We understood that choosing to adopt transracially from foster care included a lifelong commitment to these little beings and that our village of friends, family and providers would need to expand in order to raise them up well, but what we lacked was the perspective beyond the scope of what we had known, and we could not have calculated the impact that a loss of sleep would have on all our lives over time.
A couple weeks back, we were talking about what was best to do for her birthday. At the time, she had been kicked out of her pre-adoptive home and was living in a children's shelter. As each day passed, we began to witness a little girl we love deeply go from being a kid in a family to being an unwanted kid to being a homeless kid. A part of us went quiet inside. Because we care so much about her. Because no one, especially a child, should ever have to live in a shelter anywhere, particularly in a country as rich as ours. Because she was the 3rd generation of Black women in her birth family to be currently living in a homeless shelter.
My partner, whom I respect deeply and fully adore, isn’t ready to talk publicly about her thoughts on all things Big Sister. I respect her choice. In many ways, she has been a compass for me as we both navigate these parenting waters. Her wisdom and humility are invaluable, holding clinical best interest and compassion over me in a world where I lead with passion and authenticity. We operate differently but not separately, oftentimes with polarity, but when we overlap, we complement each other so well. When we disagree, we learn from one another. We have always been two voices here and now is certainly no different. I have some things to say now.
I knew my journey to being the best version of myself as a parent would be an awakening of sorts. I could not have known just how tough or transformative. I could not have known that becoming a parent would coincide with the galvanizing of the Black Lives Matter movement. Or that we would go from fostering children on an emergency basis to adopting Black baby brothers. Or that building the foundation of our little family would coincide with the transition from the greatest president in our lifetime to the worst along with an uprise in visibility of our country’s biggest strengths and deepest race-based fears. What a moment in time we live in. What an opportunity.
Many of us find ourselves enmeshed ongoing in a battle of balance; protect without hovering; teach without enabling; bond without smothering. We research the best practitioners. We protect our kids from creeps and perpetrators. But what if we’re setting our kids up for failure from the very foundation we’re so invested in building? What if we are unwittingly inviting danger into their lives, now or in the future? What if we are creating a scenario that negatively impacts them as they find their own way in this world?
Updated to include an audio version of this blogpost.
If you were not happy at your job before you left you will not be happy when you return. Feel free to pin that. Being a parent now informs everything I do in a way it did not previous to taking leave. It is my greatest secret power.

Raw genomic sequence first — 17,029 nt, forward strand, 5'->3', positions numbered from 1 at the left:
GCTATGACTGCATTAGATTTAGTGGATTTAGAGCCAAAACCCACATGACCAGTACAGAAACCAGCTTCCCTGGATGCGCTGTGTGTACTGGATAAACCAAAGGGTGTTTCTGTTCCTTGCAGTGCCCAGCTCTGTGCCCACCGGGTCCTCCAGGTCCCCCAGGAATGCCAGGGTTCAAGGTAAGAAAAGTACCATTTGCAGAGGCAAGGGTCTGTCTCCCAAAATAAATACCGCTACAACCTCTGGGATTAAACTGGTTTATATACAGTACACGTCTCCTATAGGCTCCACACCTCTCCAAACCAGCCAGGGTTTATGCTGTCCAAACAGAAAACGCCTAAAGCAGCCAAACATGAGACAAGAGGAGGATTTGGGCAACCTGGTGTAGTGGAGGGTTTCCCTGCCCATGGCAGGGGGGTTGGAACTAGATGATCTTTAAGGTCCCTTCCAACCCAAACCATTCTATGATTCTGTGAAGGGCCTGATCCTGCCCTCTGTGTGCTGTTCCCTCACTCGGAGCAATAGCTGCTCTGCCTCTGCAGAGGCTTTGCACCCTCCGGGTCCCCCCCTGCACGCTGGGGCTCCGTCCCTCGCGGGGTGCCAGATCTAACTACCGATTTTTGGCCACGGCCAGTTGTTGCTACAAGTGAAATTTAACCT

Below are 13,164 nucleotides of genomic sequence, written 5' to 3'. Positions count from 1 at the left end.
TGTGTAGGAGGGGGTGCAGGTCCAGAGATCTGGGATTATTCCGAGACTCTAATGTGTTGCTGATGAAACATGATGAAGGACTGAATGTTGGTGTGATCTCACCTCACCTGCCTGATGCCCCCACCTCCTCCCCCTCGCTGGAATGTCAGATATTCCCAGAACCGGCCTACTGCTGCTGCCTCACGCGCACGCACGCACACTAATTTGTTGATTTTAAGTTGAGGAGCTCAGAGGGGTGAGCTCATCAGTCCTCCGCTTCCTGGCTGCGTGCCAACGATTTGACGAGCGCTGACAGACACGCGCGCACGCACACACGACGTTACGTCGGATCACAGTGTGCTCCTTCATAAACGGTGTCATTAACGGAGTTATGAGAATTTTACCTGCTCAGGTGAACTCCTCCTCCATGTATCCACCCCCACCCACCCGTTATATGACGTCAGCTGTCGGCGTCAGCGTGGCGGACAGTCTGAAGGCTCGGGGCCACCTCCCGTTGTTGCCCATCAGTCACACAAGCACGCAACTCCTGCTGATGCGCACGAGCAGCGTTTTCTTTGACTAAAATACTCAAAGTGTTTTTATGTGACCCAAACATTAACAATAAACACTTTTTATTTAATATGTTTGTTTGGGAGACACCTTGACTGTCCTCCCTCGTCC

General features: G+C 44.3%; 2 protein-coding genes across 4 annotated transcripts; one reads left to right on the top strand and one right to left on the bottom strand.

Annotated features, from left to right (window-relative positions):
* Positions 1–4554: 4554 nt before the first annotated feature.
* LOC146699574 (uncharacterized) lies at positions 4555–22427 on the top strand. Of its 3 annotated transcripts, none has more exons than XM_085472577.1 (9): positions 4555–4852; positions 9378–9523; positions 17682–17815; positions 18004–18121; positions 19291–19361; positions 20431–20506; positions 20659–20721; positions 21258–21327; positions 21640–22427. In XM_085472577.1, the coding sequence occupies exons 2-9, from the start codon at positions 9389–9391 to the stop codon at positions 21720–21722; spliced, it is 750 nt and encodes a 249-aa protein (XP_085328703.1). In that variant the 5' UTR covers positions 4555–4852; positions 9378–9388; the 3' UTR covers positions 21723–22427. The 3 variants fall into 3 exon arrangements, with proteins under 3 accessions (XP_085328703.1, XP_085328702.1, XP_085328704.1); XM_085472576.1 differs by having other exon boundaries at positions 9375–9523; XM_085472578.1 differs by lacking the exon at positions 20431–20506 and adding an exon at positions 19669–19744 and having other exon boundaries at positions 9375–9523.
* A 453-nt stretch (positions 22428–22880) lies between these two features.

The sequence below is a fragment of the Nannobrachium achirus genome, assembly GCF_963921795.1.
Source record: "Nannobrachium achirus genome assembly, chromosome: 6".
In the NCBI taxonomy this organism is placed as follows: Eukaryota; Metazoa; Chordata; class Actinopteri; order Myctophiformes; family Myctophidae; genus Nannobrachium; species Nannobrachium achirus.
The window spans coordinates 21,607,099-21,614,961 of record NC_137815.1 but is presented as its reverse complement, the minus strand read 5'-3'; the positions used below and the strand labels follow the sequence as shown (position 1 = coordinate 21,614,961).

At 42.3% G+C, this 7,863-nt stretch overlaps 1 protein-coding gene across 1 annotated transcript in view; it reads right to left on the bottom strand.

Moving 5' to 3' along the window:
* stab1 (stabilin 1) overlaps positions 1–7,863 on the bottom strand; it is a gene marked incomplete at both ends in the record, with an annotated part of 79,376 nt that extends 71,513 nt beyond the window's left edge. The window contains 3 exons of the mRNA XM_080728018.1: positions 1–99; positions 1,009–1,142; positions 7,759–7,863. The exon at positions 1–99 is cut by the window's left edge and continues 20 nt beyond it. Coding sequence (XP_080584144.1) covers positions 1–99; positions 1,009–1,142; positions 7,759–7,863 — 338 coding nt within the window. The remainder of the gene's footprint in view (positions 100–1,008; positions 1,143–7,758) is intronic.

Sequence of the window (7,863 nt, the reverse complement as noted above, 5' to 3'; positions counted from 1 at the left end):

It's easy to want to blame something else when things don't go well. Or, someone else - especially your parents. The day-to-day minutiae of raising babies to be their best little selves shines a light into the darkest folds of our own experiences of being parented and forces us to contend with layers of memories which we may or may not wish to venture toward or work through. I'm a gay white mom raising adopted black sons with a therapist partner. I don't have a choice but to figure this shit out.
There were a couple important things Therapist Mom wanted to carry forward from her childhood that were super special and a couple things I did not want to repeat from my own. The following were our big-ticket items, how we graded our success and some things we’d change for the rolling out of future seasons of magic.
I think a lot about what it takes for a kiddo to want to say out loud, to someone else that they're hurt, especially after there has been so many people and so much hurt, and so little apology. When life has not offered you glimpses of empathy, or repair you have no reason to believe these things exist and therefore when you are faced with people trying to repair or connect, you shun or skim around it because it's weird and uncomfortable and what are they even trying to get away with here anyway?
There are many moments I have experienced throughout our foster care journey I imagine I will not ever lose the feeling of: seeing Tiny for the first time in his little tattered, stained carseat, hearing Mr. T scream and claw his way out of his co-sleeper with night terrors, hearing my kids' birth Mom cry in a way only a parent who knows they chose a better life for their kids at the expense of their heart can. I will add walking out of the room with Mr. T looking confused and anxious sitting with a stranger who is in our life because of a case opened on just me. The case of just me, as it were.